I want to ask the underlying reason for the destruction of Mott insulating phase by an external magnetic field. I know that for a normal band insulator, the transition to a metallic phase can be explained by a shifting of band energy $\Delta E\sim g\mu_B B$ due to spin (neglecting the orbital effect). As shown in the schematic below:

Magnetic field driven insulator to metal transition

However, what about the Mott insulator, I have seen some people also trying to use this kind of argument to explain the transition from a Mott insulator to a metal, but why this is true? What if the magnetic field "does" something on the ground state itself? Can we still use $g\mu_B B$ as a measure of the "gap" of the Mott insulator (by "gap" here I mean things like the gap between upper and lower Hubbard band)?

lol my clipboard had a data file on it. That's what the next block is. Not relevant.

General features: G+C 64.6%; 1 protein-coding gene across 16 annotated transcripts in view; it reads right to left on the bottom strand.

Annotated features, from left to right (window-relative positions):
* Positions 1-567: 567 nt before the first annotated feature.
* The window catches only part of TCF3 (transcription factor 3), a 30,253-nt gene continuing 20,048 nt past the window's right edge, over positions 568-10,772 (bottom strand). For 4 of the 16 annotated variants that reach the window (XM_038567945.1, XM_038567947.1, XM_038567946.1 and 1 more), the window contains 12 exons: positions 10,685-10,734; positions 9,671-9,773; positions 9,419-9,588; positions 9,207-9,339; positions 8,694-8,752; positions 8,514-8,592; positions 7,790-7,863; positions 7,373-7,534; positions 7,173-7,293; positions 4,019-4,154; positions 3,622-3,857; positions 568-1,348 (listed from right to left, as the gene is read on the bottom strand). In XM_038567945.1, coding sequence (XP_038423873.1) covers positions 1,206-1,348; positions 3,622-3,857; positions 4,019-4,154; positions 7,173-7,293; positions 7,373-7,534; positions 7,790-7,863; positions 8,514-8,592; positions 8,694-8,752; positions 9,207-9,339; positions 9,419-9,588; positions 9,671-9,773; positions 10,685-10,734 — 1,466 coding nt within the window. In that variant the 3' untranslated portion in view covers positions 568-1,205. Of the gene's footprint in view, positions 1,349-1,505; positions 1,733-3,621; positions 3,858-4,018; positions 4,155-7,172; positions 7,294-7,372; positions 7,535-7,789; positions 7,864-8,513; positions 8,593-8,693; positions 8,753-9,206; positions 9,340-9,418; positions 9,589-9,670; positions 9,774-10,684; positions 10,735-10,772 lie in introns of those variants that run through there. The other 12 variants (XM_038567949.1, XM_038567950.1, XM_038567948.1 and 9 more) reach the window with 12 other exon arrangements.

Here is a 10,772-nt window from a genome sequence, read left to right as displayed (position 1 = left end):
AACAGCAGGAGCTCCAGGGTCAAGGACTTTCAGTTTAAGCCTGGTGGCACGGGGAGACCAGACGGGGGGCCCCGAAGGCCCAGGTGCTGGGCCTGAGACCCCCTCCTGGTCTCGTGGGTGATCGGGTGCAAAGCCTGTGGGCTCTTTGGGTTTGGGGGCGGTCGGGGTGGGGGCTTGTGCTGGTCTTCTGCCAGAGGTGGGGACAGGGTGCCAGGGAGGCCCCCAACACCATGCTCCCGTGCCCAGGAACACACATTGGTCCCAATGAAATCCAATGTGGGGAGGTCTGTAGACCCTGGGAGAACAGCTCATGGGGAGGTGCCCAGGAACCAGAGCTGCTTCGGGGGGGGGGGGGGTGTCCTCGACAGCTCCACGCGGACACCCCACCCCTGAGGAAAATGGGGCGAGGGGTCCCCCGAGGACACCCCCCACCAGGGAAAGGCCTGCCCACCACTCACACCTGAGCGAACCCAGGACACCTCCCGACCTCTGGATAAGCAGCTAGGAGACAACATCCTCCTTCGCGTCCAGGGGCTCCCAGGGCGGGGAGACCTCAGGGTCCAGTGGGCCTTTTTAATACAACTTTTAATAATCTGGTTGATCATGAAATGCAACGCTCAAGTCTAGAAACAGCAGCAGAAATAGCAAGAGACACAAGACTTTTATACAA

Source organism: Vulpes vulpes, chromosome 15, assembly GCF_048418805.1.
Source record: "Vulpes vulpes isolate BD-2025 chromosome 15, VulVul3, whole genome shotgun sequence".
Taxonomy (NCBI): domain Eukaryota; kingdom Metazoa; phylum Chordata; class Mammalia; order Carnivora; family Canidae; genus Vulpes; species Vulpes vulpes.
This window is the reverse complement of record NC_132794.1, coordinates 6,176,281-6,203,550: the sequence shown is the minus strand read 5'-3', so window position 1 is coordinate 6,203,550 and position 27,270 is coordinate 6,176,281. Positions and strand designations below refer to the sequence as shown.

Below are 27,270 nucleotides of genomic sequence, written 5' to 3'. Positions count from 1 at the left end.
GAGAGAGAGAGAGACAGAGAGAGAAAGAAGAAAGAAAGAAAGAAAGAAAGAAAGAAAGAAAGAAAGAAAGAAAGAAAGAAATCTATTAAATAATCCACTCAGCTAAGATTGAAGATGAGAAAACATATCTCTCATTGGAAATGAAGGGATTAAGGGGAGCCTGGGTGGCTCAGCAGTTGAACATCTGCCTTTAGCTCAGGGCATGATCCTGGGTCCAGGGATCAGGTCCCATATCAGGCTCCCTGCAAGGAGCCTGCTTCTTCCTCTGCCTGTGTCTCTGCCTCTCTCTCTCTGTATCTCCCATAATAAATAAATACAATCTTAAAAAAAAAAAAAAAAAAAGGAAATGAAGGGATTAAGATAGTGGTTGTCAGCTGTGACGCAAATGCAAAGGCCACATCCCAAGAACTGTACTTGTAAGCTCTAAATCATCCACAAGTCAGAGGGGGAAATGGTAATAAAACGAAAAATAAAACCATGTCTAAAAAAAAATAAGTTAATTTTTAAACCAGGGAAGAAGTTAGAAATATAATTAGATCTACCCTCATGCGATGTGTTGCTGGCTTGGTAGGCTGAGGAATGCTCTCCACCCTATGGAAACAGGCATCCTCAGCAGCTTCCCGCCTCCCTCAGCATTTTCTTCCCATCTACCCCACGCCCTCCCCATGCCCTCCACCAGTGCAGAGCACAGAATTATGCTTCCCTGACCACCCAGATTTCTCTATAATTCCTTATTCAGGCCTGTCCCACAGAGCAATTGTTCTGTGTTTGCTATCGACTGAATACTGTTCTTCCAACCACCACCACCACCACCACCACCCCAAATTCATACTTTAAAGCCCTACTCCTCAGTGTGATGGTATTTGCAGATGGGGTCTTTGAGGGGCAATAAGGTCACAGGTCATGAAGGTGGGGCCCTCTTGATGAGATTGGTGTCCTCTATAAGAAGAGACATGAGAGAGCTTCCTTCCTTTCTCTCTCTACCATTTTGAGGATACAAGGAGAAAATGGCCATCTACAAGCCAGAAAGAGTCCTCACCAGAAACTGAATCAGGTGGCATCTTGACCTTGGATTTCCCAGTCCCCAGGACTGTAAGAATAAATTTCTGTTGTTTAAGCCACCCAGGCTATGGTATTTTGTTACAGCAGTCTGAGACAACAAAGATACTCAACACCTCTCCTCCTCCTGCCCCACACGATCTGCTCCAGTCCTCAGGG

While I do not have the knowledge to respond to your question in great detail, I can provide a simple plausibility argument if you mean for the Mott insulating phase to exist as a consequence of weak-localization.

Applying a magnetic field destroys the phase coherence that is necessary for producing the interference terms that affect charge transport.


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